By Alice Sterling Honig, Ph.D. Q: My 2-year-old son has recently started acting out toward other children and his teachers at day care, especially when he is told or asked to do something he doesn't want to do. Time-out is not working and we haven't been able to develop any changes in his behavior. I'm afraid they will ask us to take him out of the day care. Do you have any suggestions? A: Your toddler is a bright fellow. He is showing by his behavior that he is not feeling secure and happy in childcare. Time-out cannot work with a very little child who does not even understand how unhappy he is and may not have the language to tell grown-ups what is bothering him.

First, the teachers need to build a loving relationship with your son. A child who does not feel lovable and cherished will not care whether an adult teacher "disapproves" of the behavior he uses to express his unhappiness. So the teachers need to make sure that they are giving him enough cuddles and lap time. Observe whether they caress his hair and give admiring comments when they "catch him being good" — that is, building a block tower or playing peaceably next to a peer.

Be sure that you read lots of stories about caring and sharing, such as Horton Hatches an Egg and other stories of kindness and generosity (in a simplified way if the story is too long). Remember that learning to feel comfortable sharing and taking turns is a long, slow process for a toddler. Give lots of praise when you invite a playmate over and they are able to share toys or take turns. Be explicit. Tell your son just what you are admiring and how proud you are that he is learning to be such a good playmate, such a good friend.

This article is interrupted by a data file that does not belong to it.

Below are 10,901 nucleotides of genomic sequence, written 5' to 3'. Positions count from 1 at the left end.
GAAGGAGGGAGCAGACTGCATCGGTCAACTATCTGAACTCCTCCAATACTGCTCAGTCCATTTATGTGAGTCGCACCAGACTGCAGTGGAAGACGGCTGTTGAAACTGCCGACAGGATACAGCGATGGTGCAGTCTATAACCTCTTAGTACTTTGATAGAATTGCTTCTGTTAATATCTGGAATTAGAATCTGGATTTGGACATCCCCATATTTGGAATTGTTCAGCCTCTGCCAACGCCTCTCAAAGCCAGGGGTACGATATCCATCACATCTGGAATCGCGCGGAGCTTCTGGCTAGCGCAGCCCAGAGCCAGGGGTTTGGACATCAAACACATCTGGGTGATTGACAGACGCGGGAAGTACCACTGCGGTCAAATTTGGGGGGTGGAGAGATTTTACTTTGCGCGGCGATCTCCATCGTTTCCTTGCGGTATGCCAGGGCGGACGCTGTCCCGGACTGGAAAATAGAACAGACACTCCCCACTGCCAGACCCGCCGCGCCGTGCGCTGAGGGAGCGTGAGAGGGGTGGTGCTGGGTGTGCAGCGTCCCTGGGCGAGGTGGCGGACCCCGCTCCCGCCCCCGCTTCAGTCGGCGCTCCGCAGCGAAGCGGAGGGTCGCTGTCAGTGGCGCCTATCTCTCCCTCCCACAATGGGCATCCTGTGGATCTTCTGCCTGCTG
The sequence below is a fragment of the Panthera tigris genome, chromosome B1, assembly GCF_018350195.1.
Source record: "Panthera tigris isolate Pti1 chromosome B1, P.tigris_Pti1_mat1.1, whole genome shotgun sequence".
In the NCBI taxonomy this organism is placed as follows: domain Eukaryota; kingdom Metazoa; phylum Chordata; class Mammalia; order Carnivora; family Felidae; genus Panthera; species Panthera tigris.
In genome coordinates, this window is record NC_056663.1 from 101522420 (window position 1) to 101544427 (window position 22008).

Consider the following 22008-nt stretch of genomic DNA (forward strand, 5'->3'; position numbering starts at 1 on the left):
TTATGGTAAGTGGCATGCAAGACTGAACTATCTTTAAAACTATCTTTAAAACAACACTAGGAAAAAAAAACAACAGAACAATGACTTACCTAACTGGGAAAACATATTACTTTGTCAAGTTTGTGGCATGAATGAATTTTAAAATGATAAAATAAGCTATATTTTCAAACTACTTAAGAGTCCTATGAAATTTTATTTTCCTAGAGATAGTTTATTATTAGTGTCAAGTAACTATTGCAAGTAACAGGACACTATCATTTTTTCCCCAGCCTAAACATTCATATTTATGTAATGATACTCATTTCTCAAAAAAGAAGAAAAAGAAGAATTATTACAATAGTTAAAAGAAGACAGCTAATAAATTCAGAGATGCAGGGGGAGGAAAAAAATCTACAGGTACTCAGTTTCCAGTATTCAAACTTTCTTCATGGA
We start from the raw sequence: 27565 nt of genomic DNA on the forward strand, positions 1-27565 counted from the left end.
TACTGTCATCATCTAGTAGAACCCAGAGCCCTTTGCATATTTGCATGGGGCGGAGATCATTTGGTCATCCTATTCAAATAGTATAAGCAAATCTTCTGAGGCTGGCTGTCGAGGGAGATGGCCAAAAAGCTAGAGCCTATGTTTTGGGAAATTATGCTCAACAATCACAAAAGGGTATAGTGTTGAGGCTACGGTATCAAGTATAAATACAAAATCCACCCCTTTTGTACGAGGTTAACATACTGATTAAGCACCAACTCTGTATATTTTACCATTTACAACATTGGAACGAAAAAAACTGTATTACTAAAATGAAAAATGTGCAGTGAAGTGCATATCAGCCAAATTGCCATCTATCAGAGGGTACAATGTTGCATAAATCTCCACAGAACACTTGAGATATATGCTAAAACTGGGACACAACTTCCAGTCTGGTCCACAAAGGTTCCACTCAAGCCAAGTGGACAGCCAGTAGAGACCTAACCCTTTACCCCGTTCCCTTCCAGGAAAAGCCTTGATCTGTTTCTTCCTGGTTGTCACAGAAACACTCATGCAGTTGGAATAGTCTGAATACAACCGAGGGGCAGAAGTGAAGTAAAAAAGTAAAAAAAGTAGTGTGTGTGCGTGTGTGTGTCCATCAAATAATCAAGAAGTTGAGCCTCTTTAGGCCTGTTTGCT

Model sharing and caring in your household. Show patience by your tone of voice with the other members of your household. Use politeness words with each other. Remind your toddler to say "please" and "thank you" and do not give him a toy when he gives "orders" to adults for what he wants. Show your pleasure that he is getting to act like such a grown-up little fellow.

At the same time, meet your toddler's needs, since he is still so little! Hug him lots, and let him lean against your body as you read daily with him. Teach him that sometimes we need to wait for a turn; sometimes we cannot have just what we want right away. Explain, for example, when it is near supper time, he may want a sweet, and whine or act mad if you deny that to him, but you can give him a slice of cucumber or apple instead which will help him grow strong and healthy. You want him to have a good appetite for his dinner. Then tell him how proud you are that he is learning to wait and keep calm until suppertime. Tell your child the household rule in your family: "No hurting other people!"

Firmness and love and lots of short, sweet, earnest, and specific talk will gradually help your son learn the self-control so he can act by the "be kind to each other" rule .